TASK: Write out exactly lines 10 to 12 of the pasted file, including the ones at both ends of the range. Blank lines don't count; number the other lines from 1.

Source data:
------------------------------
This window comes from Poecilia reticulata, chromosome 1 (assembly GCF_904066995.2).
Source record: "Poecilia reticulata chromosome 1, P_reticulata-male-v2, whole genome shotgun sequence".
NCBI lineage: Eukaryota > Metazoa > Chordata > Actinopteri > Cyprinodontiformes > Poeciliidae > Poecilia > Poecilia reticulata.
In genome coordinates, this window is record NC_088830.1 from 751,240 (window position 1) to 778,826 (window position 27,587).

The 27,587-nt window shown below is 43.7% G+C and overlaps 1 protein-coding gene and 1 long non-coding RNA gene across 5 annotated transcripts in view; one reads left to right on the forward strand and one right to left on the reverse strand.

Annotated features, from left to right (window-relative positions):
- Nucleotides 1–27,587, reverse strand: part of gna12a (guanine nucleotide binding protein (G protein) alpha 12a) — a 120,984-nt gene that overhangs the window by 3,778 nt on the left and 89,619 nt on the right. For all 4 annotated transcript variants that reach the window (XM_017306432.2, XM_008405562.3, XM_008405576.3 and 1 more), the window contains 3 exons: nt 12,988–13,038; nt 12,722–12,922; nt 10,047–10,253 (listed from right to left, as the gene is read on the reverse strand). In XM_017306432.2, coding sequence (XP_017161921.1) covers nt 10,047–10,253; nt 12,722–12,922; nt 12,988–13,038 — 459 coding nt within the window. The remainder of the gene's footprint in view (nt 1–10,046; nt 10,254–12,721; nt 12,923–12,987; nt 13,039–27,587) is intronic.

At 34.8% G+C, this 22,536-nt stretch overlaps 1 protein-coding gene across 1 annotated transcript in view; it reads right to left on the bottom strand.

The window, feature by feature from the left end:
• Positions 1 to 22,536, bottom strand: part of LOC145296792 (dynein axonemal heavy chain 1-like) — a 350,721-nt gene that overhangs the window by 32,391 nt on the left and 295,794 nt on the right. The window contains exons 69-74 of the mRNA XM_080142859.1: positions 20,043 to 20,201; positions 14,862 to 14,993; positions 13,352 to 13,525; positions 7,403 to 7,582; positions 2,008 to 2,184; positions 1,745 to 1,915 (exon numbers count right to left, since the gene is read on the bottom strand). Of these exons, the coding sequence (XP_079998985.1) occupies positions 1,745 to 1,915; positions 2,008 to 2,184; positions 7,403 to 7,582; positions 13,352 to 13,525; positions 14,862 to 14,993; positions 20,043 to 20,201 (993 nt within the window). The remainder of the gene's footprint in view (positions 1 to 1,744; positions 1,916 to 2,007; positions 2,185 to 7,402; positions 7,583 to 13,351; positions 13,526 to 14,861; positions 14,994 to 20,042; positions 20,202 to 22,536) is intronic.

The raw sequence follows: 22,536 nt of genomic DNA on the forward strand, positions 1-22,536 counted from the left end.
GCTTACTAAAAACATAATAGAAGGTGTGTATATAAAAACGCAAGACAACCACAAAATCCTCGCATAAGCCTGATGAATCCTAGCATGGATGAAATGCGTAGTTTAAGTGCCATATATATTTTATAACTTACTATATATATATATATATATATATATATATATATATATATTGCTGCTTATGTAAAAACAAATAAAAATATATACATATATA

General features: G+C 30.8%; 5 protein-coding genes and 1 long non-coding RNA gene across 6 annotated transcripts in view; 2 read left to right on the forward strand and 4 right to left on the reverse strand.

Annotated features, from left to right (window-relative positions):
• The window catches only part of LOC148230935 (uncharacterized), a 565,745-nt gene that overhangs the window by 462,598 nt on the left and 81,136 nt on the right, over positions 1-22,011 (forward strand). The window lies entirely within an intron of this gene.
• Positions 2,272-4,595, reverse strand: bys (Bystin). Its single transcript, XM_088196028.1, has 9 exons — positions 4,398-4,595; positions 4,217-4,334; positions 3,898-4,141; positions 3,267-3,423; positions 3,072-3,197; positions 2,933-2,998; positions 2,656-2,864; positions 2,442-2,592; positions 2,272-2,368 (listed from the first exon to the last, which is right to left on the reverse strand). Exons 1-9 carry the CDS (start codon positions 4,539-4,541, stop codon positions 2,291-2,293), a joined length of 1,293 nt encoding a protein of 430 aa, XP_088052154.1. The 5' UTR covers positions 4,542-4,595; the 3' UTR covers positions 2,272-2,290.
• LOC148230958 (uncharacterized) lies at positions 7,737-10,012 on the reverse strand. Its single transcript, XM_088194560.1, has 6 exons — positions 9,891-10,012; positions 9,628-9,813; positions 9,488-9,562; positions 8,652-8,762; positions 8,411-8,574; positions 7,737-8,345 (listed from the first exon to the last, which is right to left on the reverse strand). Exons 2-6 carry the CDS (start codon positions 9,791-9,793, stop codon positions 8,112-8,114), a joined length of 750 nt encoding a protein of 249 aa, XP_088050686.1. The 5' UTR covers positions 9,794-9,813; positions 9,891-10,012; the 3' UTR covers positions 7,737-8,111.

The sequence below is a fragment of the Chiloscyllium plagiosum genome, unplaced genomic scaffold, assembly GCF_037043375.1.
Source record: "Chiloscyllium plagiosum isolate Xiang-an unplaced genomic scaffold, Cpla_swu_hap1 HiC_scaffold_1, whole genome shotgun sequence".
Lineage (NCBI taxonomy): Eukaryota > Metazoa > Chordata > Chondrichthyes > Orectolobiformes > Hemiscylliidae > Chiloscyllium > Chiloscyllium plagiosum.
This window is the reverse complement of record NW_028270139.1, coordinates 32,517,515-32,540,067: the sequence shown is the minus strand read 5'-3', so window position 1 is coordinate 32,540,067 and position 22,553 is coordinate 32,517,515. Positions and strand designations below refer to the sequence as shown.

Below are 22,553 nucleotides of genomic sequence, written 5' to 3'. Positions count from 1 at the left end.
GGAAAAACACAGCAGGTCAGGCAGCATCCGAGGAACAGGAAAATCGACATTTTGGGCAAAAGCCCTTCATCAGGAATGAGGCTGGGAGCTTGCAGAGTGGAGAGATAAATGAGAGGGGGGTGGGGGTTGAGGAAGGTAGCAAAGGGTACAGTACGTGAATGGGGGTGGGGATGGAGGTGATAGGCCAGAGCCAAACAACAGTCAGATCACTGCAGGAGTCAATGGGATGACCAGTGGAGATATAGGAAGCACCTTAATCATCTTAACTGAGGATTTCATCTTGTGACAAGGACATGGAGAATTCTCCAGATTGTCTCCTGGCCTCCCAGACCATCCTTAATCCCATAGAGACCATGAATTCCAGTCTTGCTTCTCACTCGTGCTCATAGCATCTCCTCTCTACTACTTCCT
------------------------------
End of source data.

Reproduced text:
• Positions 1 to 22,536, bottom strand: part of LOC145296792 (dynein axonemal heavy chain 1-like) — a 350,721-nt gene that overhangs the window by 32,391 nt on the left and 295,794 nt on the right. The window contains exons 69-74 of the mRNA XM_080142859.1: positions 20,043 to 20,201; positions 14,862 to 14,993; positions 13,352 to 13,525; positions 7,403 to 7,582; positions 2,008 to 2,184; positions 1,745 to 1,915 (exon numbers count right to left, since the gene is read on the bottom strand). Of these exons, the coding sequence (XP_079998985.1) occupies positions 1,745 to 1,915; positions 2,008 to 2,184; positions 7,403 to 7,582; positions 13,352 to 13,525; positions 14,862 to 14,993; positions 20,043 to 20,201 (993 nt within the window). The remainder of the gene's footprint in view (positions 1 to 1,744; positions 1,916 to 2,007; positions 2,185 to 7,402; positions 7,583 to 13,351; positions 13,526 to 14,861; positions 14,994 to 20,042; positions 20,202 to 22,536) is intronic.

The raw sequence follows: 22,536 nt of genomic DNA on the forward strand, positions 1-22,536 counted from the left end.
GCTTACTAAAAACATAATAGAAGGTGTGTATATAAAAACGCAAGACAACCACAAAATCCTCGCATAAGCCTGATGAATCCTAGCATGGATGAAATGCGTAGTTTAAGTGCCATATATATTTTATAACTTACTATATATATATATATATATATATATATATATATATATATTGCTGCTTATGTAAAAACAAATAAAAATATATACATATATA